“The fact of the matter is this is fucking America.”
The man who answers the phone at the number listed for the owner of four “Reopen” websites is initially extremely guarded. He refuses to tell the Daily Dot his name and insists that he is not Brad Butcher, the person GoDaddy lists as the sites’ owner—a claim that stretches credulity more as he talks.
Whoever he is, his reticence is understandable. He’s been doxed. People have threatened his life. All for being the alleged owner of four URLs.
Records show that on April 14, four Reopen sites—reopennc.com, reopenfl.com, reopenmi.com, and reopenny.com—were registered to a Brad Butcher of Sebastian, Florida. All was quiet for a few days.
Then hell broke loose.
It began with a Reddit post about someone in Florida buying dozens of Reopen websites. The post posited that the domains were involved with an astroturfing campaign to end social distancing restrictions due to the coronavirus pandemic. The post went viral.
That someone definitely wasn’t Brad Butcher.
It was Michael Murphy of Jacksonville, Florida. Murphy, a self-described “old hippie” told the Daily Dot that he bought up the Reopen URLs to keep them from “fringe groups.”
“I’m not particularly political, but I felt like the insanity had gone too far,” Murphy said. “I started scooping up these names to give them to a reputable organization.”
Doxed and deluged with threatening calls and emails, Murphy quickly used a service to mask his identifying information.
The man who answered the phone number that purportedly belongs to Brad Butcher was in the midst of his own onslaught of threats. His phone rang at all hours. People yelled, cursed, and threatened to murder him.
Asked why he didn’t use a service to conceal his own information, he says that Butcher, who he claims to know, “probably” tried doing that twice to no avail. Two days later, the owner of one site’s identifying information has since been concealed.
But the man is surprisingly good-natured about the whole thing, however.
His guard lowering, though not enough to give his name, whether Brad Butcher or not, he chuckles. “It doesn’t seem like your upper echelon,” contacting him about the sites.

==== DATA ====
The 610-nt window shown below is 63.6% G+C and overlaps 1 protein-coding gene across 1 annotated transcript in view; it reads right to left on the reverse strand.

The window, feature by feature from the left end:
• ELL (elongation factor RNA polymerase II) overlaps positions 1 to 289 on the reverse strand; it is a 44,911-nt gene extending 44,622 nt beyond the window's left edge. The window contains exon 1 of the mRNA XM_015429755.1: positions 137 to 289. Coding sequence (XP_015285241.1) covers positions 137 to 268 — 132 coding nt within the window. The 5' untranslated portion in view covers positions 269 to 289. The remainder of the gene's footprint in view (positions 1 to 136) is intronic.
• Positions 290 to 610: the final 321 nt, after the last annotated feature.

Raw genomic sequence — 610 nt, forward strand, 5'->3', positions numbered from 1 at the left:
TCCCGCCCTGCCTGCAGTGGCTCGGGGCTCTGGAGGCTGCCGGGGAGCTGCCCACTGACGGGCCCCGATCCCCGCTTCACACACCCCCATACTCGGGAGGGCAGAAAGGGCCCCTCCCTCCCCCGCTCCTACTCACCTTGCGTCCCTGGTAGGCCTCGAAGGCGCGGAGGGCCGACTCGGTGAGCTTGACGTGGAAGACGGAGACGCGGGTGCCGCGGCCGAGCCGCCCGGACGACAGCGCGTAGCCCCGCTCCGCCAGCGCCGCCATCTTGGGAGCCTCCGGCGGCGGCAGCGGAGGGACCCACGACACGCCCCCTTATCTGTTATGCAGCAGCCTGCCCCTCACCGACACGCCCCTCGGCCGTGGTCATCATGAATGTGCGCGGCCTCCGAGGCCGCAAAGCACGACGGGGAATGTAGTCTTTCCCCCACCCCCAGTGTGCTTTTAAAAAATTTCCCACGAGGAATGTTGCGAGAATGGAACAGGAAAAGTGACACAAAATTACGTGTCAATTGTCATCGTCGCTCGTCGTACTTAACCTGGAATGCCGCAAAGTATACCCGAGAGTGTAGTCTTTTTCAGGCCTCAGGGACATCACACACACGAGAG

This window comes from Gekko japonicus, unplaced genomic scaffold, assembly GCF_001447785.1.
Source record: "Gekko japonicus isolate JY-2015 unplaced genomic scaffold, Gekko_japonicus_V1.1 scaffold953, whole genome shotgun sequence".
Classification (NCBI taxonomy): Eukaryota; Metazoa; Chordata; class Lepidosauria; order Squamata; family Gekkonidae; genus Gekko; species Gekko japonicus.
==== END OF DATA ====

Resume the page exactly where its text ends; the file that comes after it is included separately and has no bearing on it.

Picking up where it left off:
He says one person offered to pick him up an Egg McMuffin at a nearby McDonald’s on their way to kill him.
“They offered my last meal because it was up the road on the satellite.”
Speaking hypothetically, as he does throughout the conversation, he says that if he did buy the sites, it would probably be because he’s concerned about the country and the economy.
“If I weren’t a nobody and I had a stake in this, I would probably be on the side of thinking that a state like North Carolina might as well be reopening the business, all businesses,” he says.
He insists that the sites aren’t associated with any Facebook group, conservative benefactor, or organization. Only one—reopennc.com—is live; the other three redirect to it.
There you can buy T-shirts, yard signs, and stickers with messages like “Liberate,” “Essential,” and “Buy American.”
“Let’s get business open by the facts and numbers, locally. ReopenNC. Reopen North Carolina. Reopen ALL States. We are contributing to business through business. We are promoting getting business back on track, everywhere!” the site explains.
“We believe in the constitution. We believe in Business in the USA.”
It’s essentially an attempt to make some money in a crisis that has left millions unemployed.
America is, after all, a capitalist country.
Although he says he’s not affiliated with a political party, the man admits he leans right. He doesn’t like what he sees from Democrats, who he says are “violent and ugly” in their push to drastically change the country.
“We’re misguiding our population to believe that America … capitalism is bad … I don’t want to see America become a socialist country.”
He thinks that the country was on the right track before the coronavirus pandemic. Now he frets that people are giving up freedom, potentially permanently. And he’s worried about a depression and widespread poverty.
As to the pandemic, he isn’t convinced by some of what’s said about coronavirus, but he isn’t a denier, either.
He believes that business closures and social distancing efforts have been successful, and that the peak happened weeks ago. (Many experts agree that the peak is past in many states, though a few project it happening in coming weeks. A resurgence is, of course, also possible.)
In his opinion, it’s time to start lifting restrictions. He thinks it’s crazy that people are so violently opposed to reopening businesses that they’d threaten someone’s life for merely disagreeing.
“I’m not a bad person…” he says. “[The narrative being pushed is that] people that want their business open are really bloodthirsty animals—and that’s really anti-American.”